“This is happening a lot faster than you think,” said Chris Wayman, the head of the mobile marketing practice at Merkle, a direct-marketing agency, who appeared with Lavine on a panel at the trade group's conference. Without identifying his clients or other specifics, Wayman said some of his travel-oriented campaigns resulted in 25% to 40% redemption rates while driving purchases that are 12% to 14% higher than via traditional channels.
The shift from print to mobile couponing “is reaching critical mass,” agreed John Morgan, the executive director of the Association of Coupon Professionals, a trade group whose members include such advertisers as Campbell Soup, Coca-Cola, Kellogg, Target, Unilever and Winn Dixie.
The Starbucks mobile app illustrates the potential for this emerging medium, said Brent Hieggelke, the chief marketing officer of Urban Airship, a provider of mobile publishing technology. The free app is built around a customer-loyalty program that allows customers to pay for products at the same time they accumulate points toward free drinks. Hieggelke said he used a recent award to sample a cup of Starbucks' new individually brewed coffee. “Even though it costs twice as much as a regular coffee,” he said, “I sometimes now buy it on my own.”
Noting that mobile couponing captures more actionable data about customers than print, Forrester market analyst Sarah Rotman Epps said the biggest value in mobile couponing may be in “upselling and retaining customers, not in initial acquisition.”
One of the obstacles to increased mobile couponing is that there is no ecosystem to support marketers like the one long in place for print. To address this shortcoming, the MMA has launched an initiative to create industry standards for the creation, distribution, discovery, redemption and reconciliation of mobile coupons.
As discussed in this prior post on the master apps coming from the leading tech companies, mobile couponing also will get a boost from such native smartphone tools as Apple's Passbook and Google's Wallet.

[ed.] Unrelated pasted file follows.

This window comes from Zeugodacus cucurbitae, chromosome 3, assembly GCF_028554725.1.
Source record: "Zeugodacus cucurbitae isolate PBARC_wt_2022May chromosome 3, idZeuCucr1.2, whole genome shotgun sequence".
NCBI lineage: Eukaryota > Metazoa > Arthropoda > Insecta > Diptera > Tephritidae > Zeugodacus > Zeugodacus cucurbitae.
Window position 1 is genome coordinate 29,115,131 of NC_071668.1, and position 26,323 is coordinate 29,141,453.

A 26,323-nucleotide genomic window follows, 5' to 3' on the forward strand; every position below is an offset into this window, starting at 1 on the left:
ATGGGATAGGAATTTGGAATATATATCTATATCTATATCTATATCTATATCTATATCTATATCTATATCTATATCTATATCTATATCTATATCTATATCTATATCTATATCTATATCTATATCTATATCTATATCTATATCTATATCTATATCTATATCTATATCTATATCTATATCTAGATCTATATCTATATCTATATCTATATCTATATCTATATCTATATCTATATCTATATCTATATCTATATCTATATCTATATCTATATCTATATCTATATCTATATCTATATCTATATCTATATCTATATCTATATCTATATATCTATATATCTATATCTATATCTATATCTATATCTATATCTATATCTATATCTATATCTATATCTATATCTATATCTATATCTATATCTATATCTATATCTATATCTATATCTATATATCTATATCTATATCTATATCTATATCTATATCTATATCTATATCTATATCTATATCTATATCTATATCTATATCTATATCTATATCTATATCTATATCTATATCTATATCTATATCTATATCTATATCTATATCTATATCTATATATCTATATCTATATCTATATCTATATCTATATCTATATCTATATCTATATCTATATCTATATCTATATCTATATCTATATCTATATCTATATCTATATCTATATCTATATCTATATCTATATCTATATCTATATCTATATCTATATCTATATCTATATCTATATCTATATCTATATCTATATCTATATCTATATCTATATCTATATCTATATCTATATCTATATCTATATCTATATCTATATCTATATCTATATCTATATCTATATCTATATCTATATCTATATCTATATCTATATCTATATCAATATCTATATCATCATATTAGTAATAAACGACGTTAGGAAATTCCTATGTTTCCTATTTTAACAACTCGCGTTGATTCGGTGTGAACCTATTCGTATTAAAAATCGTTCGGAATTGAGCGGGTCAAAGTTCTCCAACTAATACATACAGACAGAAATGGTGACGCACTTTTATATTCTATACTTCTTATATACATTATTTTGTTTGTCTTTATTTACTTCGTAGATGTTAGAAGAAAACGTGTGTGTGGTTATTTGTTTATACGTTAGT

Up to now, said Epps, no one has put together “the right mix of convenience and value” to bring mobile couponing to scale. But, she added, it is only a matter of time “until new entrants will disintermediate the existing channels.”
Unless publishers get together to leverage their relationships with local businesses to create their own mobile-coupon ecosystem, they almost certainly will be among the disintermediatees.
NAA battles to halt Valassis deal
In another challenge to their long dominance in couponing, publishers were jolted last summer when the U.S. Postal Service gave Valassis, the competing direct-mail distribution company, a discount that will allow it to mail certain types of national retail preprints for 42% less than newspapers are required to pay.
A federal appeals court in September denied an emergency injunction requested by the Newspaper Association of America to block what it characterized as a “sweetheart” deal. The NAA reports that it will continue to challenge the rate break in a series of legal proceedings scheduled for the spring.